Naomi Osaka withdrew from the French Open on Monday, one day after she was threatened with potential expulsion from the tournament if she continued to boycott post-match press conferences.
Osaka, 23, announced last week that she would not speak to the media at the French Open, contending media sessions can negatively impact an athlete's mental health and confidence. The four-time Grand Slam winner and world's second-ranked player was fined $15,000 after her first-round victory over Romania's Patricia Maria Tig 6-4, 7-6 (4) for her failure to take part in the media session.
Osaka, 23, took to Twitter on Monday to announce her decision to bow out of the tournament, as well as clarify her stance on mental health.
"This isn't a situation I ever imagined or intended when I posted a few days ago," Osaka, a native of Japan, wrote. "I think now the best thing for the tournament, the other players and my well-being is that I withdraw so that everyone can get back to focusing on the tennis going on in Paris.
"I never wanted to be a distraction and I accept that my timing was not ideal and my message could have been clearer. More importantly I would never trivialize mental health or use the term lightly. The truth is that I have suffered bouts of depression since the US Open in 2018 and I have had a really hard time coping with that.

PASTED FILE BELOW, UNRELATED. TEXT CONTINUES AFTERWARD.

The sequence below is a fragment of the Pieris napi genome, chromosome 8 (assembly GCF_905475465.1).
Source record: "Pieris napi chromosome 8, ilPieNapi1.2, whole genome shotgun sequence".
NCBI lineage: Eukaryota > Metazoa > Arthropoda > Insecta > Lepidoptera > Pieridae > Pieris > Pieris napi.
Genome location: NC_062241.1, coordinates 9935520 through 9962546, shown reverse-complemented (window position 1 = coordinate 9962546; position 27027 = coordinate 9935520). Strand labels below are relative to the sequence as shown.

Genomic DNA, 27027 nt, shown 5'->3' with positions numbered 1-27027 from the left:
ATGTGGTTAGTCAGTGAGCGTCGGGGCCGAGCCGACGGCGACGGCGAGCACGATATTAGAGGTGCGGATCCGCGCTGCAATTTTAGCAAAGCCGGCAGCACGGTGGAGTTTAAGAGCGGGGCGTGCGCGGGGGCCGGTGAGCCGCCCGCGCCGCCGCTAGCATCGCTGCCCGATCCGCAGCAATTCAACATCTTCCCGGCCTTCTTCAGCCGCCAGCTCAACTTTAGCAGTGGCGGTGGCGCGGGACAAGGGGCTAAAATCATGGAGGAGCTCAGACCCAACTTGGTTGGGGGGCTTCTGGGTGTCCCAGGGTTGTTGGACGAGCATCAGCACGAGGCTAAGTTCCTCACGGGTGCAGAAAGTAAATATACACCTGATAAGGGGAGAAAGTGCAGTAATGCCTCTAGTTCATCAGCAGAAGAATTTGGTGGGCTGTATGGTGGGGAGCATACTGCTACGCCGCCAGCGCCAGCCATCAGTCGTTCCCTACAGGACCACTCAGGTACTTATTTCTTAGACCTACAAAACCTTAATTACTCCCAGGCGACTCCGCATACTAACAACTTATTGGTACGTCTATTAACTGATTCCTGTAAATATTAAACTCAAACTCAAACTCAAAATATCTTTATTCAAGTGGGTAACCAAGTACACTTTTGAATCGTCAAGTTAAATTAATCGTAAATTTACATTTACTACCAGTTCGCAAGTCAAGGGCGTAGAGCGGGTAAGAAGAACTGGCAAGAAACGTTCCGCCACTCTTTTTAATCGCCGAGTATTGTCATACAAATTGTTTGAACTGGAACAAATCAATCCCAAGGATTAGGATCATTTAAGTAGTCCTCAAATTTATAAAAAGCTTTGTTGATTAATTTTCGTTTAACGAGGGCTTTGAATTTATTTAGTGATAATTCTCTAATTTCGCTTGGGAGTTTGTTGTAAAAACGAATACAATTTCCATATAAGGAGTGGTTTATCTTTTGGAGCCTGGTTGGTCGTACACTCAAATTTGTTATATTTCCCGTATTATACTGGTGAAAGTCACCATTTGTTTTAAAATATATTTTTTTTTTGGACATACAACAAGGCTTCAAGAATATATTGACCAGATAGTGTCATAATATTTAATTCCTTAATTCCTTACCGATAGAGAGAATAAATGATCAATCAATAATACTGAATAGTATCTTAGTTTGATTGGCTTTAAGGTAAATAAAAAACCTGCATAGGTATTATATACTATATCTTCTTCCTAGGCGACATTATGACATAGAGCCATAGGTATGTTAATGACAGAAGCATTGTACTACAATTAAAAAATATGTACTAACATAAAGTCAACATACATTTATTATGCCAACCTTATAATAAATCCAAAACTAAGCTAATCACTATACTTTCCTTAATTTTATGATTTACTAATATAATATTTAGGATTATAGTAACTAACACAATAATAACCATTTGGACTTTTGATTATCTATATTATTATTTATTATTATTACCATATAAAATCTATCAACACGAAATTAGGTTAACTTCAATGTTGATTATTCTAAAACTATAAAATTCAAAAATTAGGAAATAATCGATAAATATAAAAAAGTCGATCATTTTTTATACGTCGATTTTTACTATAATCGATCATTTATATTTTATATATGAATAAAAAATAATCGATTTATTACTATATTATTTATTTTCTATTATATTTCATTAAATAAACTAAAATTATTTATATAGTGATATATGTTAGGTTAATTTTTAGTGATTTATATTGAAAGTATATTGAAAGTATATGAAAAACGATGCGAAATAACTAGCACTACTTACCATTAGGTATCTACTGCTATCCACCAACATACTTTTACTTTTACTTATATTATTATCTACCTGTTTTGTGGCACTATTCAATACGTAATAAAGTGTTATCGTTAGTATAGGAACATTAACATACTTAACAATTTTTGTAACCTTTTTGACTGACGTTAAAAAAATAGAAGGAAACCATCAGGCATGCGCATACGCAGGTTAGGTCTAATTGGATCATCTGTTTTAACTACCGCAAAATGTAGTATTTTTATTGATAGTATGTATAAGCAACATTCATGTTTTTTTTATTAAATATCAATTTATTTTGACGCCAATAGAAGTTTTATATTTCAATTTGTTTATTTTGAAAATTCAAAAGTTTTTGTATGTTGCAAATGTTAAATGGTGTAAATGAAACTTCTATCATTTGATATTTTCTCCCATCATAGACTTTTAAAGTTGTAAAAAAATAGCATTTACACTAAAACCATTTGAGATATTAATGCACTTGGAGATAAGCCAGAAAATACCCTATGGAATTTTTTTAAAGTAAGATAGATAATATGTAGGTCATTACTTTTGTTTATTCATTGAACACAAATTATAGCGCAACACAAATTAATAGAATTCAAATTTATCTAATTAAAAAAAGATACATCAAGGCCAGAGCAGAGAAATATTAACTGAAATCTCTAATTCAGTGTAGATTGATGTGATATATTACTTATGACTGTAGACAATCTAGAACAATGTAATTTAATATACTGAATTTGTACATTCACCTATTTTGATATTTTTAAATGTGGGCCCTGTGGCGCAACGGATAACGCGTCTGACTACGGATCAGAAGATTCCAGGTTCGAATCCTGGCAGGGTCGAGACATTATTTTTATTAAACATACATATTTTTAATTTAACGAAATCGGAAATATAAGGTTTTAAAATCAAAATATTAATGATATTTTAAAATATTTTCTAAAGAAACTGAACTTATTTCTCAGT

"Anyone that knows me knows I'm introverted, and anyone that has seen me at tournaments will notice that I'm often wearing headphones as that helps dull my social anxiety. Though the tennis press has always been kind to me (and I wanna apologize especially to all the cool journalists who I may have hurt), I am not a natural public speaker and get huge waves of anxiety before I speak to the world's media.
"I get really nervous and find it stressful to always try to engage and give you the best answers I can. So here in Paris I was already feeling vulnerable and anxious so I thought it was better to exercise self-care and skip the press conferences. I announced it preemptively because I do feel like the rules are quite outdated in parts and I wanted to highlight that. I wrote privately to the tournament apologizing and saying that I would be more than happy to speak with them after the tournament as the Slams are intense."
Osaka won the U.S. Open (2018, 2020) and the Australian Open (2019, 2021). She has yet to advance past the third round at Roland Garros or Wimbledon.
--Field Level Media